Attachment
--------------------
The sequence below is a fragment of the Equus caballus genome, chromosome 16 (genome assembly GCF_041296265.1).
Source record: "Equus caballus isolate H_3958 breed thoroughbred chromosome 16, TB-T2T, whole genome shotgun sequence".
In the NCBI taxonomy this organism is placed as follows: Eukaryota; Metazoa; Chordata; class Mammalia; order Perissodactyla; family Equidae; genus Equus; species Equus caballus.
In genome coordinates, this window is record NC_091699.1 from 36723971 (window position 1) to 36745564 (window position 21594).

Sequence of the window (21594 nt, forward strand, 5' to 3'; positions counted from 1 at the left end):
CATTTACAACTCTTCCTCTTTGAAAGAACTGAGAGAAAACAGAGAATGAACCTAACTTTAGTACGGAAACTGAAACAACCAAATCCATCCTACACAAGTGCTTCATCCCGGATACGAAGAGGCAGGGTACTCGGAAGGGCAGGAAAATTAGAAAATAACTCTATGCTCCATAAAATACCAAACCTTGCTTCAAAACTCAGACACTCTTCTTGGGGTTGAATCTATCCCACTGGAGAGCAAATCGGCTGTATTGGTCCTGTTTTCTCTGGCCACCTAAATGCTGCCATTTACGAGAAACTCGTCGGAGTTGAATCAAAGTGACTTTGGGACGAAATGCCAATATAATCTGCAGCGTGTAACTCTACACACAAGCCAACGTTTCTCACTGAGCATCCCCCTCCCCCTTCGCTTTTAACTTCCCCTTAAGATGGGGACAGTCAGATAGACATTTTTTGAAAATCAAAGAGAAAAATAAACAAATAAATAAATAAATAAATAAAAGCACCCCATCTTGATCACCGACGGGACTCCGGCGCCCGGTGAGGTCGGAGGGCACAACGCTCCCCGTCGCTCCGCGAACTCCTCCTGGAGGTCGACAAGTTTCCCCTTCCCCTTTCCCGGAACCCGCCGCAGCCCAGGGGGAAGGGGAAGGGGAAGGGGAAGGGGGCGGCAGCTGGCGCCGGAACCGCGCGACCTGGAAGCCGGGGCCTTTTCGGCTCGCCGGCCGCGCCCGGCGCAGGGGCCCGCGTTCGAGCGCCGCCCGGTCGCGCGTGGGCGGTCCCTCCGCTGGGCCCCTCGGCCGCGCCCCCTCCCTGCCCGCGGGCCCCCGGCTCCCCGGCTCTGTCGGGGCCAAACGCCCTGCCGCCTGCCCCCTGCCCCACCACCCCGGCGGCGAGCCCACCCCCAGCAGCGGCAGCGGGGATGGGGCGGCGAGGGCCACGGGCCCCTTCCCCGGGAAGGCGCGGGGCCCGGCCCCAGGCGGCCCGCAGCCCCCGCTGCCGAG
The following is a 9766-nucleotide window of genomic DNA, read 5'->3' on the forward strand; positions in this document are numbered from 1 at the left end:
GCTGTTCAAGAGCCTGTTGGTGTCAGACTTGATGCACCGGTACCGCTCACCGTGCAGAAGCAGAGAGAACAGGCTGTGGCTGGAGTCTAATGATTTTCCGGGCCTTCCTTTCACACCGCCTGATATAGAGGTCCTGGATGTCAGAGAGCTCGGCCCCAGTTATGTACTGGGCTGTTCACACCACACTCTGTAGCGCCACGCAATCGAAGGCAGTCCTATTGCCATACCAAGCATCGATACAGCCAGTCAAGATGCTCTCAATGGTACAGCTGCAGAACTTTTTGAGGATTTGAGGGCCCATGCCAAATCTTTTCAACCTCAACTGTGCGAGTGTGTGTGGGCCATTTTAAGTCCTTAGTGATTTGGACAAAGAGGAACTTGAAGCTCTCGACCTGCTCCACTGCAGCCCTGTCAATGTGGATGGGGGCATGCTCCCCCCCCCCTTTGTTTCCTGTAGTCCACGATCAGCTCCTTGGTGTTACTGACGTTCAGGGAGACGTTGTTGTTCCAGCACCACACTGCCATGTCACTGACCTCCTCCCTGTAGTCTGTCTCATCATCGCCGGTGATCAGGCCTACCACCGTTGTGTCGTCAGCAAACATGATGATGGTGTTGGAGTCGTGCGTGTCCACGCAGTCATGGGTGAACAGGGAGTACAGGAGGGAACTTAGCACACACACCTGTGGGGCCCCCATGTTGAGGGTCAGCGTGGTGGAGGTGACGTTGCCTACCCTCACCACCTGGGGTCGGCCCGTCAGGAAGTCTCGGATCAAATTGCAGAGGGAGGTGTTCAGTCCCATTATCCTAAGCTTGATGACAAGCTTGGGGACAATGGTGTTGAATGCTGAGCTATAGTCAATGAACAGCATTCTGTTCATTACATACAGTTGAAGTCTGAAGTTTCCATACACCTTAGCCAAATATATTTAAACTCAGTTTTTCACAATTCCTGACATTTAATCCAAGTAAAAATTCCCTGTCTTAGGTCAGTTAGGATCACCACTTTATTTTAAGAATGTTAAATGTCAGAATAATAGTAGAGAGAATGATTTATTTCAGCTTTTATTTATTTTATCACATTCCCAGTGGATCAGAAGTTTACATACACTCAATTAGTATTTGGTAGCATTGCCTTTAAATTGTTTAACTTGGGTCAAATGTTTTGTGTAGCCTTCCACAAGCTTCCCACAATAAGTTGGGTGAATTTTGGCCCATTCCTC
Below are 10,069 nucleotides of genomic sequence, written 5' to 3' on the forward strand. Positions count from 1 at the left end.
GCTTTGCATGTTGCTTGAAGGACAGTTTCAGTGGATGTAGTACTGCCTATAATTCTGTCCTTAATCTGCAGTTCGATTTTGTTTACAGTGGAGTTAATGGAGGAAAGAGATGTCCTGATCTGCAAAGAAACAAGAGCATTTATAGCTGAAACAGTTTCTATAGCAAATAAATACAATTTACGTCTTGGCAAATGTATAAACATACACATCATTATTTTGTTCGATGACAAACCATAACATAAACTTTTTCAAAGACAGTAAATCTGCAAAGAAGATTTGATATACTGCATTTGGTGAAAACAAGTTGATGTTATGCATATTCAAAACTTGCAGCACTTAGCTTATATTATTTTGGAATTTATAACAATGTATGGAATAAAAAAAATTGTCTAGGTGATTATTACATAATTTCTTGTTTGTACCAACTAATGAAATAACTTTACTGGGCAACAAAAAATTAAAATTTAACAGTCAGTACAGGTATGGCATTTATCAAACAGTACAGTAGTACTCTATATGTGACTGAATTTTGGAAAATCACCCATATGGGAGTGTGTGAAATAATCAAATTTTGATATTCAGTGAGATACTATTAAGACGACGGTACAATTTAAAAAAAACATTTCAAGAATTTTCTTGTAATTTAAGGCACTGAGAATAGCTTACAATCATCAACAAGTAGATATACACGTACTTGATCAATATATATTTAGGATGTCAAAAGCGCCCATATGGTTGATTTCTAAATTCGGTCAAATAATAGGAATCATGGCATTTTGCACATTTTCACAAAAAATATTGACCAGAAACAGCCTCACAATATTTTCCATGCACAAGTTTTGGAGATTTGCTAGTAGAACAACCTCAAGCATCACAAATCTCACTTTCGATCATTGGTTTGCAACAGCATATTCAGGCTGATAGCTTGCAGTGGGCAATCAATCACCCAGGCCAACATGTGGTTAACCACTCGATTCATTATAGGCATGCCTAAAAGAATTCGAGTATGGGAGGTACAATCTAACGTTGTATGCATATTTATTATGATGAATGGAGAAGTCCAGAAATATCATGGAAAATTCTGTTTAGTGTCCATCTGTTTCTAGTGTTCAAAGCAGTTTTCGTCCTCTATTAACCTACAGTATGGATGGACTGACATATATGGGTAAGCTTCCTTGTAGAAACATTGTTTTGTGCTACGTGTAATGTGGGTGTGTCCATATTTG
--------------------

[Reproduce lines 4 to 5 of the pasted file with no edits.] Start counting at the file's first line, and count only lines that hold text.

In genome coordinates, this window is record NC_091699.1 from 36723971 (window position 1) to 36745564 (window position 21594).

Sequence of the window (21594 nt, forward strand, 5' to 3'; positions counted from 1 at the left end):